SOFT MACHINE's FOURTH has been chastised and kicked around since it was released and to this very day remains substantially less revered than its predecessors as well as later releases with some even calling it the absolute nadir of the SOFT's vast and overarching career and i for one am quite disconcerted with how Wyatt's bandmates treated him and subjugated him to the role of a circus chimp who merely went through the motions of what he was told to perform, however at the same time i'm rating the music itself and as a lover of free form jazz and all things musically extreme, i have to fall on the side of loving this one with the caveat of agreeing with the almost universal consensus that it is indeed a step down from the SOFT's first three classics. One of the problems results of course from the obvious overreach of Elton Dean's influence which affects Ratledge's ability to stand out for much of the album despite his warm and inviting key runs filling every nook, cranny and cadence. Taken as a representative album of the Canterbury Scene, this one will surely disappoint but if accepted as a unique slice of early 70s jazz-fusion that happens to have a little of what came before in the mix with an emphasis on free form improv passages, then i have to say that this album easily achieves the "excellent" seal of approval.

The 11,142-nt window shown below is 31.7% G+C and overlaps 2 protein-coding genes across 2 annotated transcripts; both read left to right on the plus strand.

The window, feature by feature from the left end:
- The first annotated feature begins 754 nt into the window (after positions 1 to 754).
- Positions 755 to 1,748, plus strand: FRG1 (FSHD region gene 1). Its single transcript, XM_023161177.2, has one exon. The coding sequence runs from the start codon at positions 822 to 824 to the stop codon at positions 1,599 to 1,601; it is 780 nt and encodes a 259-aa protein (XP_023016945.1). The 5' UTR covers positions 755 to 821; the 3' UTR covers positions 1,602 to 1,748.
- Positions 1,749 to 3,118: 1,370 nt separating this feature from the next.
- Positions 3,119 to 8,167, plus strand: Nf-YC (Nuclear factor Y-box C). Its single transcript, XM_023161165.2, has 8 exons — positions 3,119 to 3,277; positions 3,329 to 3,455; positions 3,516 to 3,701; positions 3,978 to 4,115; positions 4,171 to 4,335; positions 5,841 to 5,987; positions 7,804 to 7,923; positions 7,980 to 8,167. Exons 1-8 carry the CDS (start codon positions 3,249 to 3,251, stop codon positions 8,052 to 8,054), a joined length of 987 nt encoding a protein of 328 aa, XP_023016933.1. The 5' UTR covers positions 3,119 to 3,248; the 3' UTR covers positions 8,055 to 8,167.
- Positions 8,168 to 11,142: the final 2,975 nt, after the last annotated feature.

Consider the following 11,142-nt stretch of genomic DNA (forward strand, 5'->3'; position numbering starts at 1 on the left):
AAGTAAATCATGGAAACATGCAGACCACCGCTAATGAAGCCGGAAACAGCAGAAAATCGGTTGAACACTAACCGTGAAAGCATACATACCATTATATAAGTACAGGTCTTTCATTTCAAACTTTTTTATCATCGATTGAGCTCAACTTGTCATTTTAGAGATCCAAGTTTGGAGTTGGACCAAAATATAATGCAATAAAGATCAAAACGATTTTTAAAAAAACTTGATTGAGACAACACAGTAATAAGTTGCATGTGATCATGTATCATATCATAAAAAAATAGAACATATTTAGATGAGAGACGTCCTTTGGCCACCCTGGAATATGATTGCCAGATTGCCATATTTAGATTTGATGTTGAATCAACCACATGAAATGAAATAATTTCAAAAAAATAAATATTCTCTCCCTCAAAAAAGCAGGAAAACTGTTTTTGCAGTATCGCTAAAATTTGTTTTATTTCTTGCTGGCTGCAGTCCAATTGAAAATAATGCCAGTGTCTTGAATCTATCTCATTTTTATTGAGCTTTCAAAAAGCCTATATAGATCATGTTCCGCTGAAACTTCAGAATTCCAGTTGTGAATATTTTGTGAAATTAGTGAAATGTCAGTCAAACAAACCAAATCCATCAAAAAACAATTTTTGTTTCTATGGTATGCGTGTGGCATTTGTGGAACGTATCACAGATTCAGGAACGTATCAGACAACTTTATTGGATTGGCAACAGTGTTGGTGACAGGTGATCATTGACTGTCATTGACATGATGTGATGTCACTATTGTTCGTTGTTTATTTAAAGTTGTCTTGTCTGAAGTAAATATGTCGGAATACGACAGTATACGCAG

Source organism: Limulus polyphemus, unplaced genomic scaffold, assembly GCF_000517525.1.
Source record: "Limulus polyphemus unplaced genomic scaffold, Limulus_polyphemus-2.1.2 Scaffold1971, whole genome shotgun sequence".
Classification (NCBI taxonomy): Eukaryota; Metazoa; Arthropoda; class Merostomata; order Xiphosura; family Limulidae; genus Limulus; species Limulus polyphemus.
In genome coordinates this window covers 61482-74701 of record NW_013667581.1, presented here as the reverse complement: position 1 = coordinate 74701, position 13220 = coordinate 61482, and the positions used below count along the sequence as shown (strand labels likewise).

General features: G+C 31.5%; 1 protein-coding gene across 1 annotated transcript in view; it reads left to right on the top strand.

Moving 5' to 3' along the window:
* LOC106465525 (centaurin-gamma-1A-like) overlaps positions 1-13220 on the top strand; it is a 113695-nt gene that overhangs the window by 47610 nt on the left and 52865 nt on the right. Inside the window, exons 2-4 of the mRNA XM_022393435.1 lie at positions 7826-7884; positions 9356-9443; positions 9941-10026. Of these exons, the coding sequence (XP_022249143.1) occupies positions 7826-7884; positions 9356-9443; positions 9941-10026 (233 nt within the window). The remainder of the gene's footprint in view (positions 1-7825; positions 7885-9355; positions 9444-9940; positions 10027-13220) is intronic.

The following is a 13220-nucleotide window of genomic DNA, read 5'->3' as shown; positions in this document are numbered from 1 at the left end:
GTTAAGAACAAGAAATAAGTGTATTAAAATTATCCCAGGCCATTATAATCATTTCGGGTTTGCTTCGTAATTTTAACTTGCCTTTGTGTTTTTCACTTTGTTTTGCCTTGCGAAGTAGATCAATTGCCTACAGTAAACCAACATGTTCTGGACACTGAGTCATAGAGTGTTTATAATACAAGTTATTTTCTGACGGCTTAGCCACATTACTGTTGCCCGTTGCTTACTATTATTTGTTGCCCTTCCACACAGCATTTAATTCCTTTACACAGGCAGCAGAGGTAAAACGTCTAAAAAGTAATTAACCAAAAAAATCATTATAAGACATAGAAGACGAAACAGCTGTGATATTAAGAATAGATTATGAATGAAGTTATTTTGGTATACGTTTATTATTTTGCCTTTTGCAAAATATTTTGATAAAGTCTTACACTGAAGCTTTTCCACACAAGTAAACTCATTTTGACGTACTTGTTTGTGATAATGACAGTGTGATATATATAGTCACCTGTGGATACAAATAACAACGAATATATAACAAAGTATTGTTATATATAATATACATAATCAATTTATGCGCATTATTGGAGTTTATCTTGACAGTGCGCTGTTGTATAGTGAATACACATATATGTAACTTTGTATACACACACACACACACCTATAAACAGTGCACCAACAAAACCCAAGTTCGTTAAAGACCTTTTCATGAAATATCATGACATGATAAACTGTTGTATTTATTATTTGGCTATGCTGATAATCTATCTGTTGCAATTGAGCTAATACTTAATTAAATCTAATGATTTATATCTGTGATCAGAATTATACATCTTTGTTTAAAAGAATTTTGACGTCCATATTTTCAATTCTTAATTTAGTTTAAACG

Blue Dogs by MANNA/MIRAGE album cover Studio Album, 2015
3.98 | 4 ratings

BUY
Blue Dogs
Manna/Mirage Canterbury Scene

Review by Mellotron Storm
Prog Reviewer